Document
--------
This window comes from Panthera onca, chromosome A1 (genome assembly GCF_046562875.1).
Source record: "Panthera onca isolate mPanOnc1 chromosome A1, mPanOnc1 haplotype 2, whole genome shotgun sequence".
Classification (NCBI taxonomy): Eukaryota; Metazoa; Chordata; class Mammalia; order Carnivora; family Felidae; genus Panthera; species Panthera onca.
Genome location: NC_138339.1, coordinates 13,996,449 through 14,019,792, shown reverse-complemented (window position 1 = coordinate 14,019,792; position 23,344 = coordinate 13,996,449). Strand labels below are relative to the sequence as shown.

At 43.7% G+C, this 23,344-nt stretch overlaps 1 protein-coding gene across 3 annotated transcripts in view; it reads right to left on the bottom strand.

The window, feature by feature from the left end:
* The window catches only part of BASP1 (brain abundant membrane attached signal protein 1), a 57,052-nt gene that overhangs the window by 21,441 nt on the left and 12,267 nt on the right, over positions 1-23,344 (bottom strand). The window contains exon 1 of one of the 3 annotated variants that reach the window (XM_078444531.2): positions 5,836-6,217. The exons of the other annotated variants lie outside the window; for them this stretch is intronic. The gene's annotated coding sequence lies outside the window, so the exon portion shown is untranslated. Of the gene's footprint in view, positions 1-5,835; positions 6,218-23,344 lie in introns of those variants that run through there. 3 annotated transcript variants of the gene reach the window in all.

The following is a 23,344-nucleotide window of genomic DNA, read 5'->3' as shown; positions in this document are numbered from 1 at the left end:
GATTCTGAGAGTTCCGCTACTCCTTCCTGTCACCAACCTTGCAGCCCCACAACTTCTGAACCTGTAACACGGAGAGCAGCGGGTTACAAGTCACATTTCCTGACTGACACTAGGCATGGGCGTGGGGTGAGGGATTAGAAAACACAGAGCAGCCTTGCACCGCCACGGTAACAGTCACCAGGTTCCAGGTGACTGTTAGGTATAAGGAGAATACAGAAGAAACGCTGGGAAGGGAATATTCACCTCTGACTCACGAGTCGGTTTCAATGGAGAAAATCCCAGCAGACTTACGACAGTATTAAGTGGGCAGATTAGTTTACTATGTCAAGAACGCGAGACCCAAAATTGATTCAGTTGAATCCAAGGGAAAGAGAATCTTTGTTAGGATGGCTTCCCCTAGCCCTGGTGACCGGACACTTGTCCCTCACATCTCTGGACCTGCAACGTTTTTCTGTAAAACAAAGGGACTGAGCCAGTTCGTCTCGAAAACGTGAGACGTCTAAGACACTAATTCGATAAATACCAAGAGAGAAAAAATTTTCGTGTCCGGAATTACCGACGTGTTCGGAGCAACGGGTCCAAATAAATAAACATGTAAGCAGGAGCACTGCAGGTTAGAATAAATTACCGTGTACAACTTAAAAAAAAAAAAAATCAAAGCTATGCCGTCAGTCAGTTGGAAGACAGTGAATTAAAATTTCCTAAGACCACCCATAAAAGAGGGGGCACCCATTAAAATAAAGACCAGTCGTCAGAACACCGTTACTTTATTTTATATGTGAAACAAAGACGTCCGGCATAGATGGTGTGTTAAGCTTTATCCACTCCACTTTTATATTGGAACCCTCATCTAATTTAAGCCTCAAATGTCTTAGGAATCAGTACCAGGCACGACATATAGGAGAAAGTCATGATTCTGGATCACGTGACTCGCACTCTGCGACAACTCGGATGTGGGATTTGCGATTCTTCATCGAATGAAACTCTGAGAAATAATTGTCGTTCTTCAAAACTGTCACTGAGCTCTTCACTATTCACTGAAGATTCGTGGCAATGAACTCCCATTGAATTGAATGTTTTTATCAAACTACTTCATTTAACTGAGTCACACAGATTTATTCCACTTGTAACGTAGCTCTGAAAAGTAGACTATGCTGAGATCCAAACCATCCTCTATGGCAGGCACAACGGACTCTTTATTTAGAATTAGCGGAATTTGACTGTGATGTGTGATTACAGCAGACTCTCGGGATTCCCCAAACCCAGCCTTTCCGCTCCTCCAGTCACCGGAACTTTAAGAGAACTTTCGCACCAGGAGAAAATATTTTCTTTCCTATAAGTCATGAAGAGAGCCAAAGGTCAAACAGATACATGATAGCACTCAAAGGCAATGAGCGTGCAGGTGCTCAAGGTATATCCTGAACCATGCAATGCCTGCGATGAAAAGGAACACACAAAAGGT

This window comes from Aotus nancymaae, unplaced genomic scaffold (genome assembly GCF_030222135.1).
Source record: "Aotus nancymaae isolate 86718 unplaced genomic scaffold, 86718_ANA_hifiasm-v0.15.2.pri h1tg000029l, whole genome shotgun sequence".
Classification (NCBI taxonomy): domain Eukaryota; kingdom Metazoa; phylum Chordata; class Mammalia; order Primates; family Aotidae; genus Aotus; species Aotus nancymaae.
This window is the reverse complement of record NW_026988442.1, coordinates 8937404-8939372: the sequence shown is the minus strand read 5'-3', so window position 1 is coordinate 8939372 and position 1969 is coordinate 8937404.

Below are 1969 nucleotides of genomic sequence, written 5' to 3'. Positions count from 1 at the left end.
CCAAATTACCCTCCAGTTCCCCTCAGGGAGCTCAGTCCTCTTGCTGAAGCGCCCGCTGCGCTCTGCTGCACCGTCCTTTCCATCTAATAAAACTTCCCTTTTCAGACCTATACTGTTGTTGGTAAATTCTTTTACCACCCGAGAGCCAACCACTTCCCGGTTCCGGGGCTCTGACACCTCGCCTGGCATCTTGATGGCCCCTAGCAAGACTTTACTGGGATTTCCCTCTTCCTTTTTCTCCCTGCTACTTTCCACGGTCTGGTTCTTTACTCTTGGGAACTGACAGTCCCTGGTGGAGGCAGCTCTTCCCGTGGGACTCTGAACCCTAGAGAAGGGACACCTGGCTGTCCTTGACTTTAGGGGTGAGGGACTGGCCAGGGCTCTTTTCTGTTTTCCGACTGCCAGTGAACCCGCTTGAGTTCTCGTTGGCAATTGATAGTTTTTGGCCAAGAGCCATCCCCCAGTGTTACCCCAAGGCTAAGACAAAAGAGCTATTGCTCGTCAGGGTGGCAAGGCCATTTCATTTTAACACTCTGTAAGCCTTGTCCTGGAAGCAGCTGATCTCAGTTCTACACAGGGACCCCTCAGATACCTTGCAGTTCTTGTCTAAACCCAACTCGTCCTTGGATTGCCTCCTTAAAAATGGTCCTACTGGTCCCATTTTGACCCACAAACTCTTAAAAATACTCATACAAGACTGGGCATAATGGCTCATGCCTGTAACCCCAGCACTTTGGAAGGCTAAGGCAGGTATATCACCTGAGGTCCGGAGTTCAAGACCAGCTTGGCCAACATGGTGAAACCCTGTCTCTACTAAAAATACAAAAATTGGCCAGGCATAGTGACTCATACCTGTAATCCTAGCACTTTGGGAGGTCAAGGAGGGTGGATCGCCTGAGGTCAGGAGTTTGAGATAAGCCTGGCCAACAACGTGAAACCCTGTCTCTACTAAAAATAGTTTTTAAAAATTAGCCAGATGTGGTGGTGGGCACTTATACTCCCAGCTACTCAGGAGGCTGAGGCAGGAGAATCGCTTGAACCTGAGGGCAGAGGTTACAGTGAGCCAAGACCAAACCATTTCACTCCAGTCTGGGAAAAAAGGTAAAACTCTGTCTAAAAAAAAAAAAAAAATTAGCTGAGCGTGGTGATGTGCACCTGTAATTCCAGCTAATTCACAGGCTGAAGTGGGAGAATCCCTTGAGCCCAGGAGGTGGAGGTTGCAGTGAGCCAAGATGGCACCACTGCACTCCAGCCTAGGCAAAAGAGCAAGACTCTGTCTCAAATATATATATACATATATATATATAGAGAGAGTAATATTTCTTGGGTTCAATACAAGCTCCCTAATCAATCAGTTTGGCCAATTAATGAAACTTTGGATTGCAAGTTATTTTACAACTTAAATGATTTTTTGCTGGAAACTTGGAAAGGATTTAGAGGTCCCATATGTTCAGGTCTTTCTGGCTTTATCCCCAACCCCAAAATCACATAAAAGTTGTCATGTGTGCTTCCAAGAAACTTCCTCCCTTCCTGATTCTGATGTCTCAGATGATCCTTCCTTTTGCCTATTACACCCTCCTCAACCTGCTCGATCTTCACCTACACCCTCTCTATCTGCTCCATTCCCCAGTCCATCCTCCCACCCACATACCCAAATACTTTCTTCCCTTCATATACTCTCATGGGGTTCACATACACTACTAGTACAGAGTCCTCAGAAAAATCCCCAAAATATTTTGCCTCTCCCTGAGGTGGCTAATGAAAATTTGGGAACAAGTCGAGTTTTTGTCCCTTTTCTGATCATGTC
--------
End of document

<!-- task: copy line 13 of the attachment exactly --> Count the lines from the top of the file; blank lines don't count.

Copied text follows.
This window is the reverse complement of record NW_026988442.1, coordinates 8937404-8939372: the sequence shown is the minus strand read 5'-3', so window position 1 is coordinate 8939372 and position 1969 is coordinate 8937404.